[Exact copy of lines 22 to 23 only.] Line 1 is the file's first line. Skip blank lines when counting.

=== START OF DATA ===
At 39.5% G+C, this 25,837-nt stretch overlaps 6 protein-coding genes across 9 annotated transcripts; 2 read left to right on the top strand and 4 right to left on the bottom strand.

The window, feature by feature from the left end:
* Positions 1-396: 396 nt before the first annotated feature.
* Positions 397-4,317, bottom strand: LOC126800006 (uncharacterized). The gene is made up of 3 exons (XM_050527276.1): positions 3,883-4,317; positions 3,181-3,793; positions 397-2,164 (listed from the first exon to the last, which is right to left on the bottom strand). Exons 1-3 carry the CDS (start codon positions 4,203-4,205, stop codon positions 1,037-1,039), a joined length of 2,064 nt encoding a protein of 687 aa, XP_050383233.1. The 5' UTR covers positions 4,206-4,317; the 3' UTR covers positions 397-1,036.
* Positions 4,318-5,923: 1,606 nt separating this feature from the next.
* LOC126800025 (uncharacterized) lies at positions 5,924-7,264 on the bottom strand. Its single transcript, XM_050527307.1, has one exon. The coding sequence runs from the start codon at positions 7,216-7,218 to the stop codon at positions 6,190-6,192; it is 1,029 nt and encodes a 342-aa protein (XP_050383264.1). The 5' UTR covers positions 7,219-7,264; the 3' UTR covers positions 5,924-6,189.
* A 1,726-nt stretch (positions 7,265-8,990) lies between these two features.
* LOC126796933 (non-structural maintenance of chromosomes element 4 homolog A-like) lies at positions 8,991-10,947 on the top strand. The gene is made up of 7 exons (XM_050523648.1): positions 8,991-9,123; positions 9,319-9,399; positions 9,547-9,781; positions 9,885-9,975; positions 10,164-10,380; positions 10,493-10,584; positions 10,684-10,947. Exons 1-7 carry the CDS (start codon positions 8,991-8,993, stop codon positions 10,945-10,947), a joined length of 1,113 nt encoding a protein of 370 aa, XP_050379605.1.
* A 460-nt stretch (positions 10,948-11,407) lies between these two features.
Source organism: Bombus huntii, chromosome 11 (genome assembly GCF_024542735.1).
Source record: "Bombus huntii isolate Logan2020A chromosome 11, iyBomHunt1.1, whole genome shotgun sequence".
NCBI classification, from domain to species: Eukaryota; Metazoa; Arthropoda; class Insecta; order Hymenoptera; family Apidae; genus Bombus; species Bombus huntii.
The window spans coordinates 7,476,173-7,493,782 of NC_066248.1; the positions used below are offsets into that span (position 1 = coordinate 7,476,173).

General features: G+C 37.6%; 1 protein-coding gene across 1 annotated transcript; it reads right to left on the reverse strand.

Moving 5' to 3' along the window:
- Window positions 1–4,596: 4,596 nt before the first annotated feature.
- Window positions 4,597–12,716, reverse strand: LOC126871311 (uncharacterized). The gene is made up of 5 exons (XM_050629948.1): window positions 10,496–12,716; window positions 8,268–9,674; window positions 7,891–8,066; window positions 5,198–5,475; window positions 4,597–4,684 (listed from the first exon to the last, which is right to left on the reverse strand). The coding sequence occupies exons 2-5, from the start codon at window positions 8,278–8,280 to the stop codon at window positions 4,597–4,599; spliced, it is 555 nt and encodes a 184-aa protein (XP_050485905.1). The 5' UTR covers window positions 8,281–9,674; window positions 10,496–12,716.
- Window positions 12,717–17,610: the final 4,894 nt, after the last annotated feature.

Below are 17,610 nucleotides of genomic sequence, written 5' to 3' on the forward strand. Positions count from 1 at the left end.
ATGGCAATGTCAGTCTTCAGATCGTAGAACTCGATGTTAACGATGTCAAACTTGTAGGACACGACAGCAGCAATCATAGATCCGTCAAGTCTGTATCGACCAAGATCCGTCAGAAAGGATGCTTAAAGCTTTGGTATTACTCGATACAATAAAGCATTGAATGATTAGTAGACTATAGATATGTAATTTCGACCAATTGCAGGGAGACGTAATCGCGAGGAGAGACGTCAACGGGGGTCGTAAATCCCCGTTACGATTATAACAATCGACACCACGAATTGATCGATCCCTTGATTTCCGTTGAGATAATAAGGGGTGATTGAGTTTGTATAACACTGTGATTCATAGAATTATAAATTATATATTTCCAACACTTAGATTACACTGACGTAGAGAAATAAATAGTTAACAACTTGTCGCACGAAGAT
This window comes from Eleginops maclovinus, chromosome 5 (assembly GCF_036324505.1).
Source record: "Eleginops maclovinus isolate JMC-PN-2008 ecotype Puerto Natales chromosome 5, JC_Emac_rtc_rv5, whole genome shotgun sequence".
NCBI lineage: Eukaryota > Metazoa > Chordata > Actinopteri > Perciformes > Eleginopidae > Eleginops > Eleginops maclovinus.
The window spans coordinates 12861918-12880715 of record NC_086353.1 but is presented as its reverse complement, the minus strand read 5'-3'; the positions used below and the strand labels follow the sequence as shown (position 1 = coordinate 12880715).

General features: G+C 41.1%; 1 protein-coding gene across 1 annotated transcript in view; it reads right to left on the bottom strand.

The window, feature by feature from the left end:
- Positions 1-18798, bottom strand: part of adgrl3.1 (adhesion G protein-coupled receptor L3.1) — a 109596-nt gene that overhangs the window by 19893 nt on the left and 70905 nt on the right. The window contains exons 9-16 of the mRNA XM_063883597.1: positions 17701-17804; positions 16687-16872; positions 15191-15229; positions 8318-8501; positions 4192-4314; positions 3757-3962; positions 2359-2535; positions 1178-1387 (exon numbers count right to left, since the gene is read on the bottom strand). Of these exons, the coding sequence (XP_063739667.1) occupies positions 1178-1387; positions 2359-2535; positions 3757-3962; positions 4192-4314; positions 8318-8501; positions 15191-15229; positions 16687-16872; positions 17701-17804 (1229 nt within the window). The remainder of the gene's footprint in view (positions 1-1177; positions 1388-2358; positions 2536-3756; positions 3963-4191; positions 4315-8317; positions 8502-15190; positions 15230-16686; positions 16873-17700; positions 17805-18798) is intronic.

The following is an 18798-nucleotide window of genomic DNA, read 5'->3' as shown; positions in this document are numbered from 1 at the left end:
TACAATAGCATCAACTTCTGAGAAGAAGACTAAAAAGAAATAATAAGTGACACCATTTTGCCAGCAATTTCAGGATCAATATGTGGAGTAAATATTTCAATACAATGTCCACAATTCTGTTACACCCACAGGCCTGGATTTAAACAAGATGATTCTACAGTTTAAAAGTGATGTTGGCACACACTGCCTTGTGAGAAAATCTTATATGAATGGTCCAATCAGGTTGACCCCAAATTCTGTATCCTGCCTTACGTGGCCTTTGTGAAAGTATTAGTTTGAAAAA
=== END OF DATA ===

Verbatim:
Source record: "Eleginops maclovinus isolate JMC-PN-2008 ecotype Puerto Natales chromosome 5, JC_Emac_rtc_rv5, whole genome shotgun sequence".
NCBI lineage: Eukaryota > Metazoa > Chordata > Actinopteri > Perciformes > Eleginopidae > Eleginops > Eleginops maclovinus.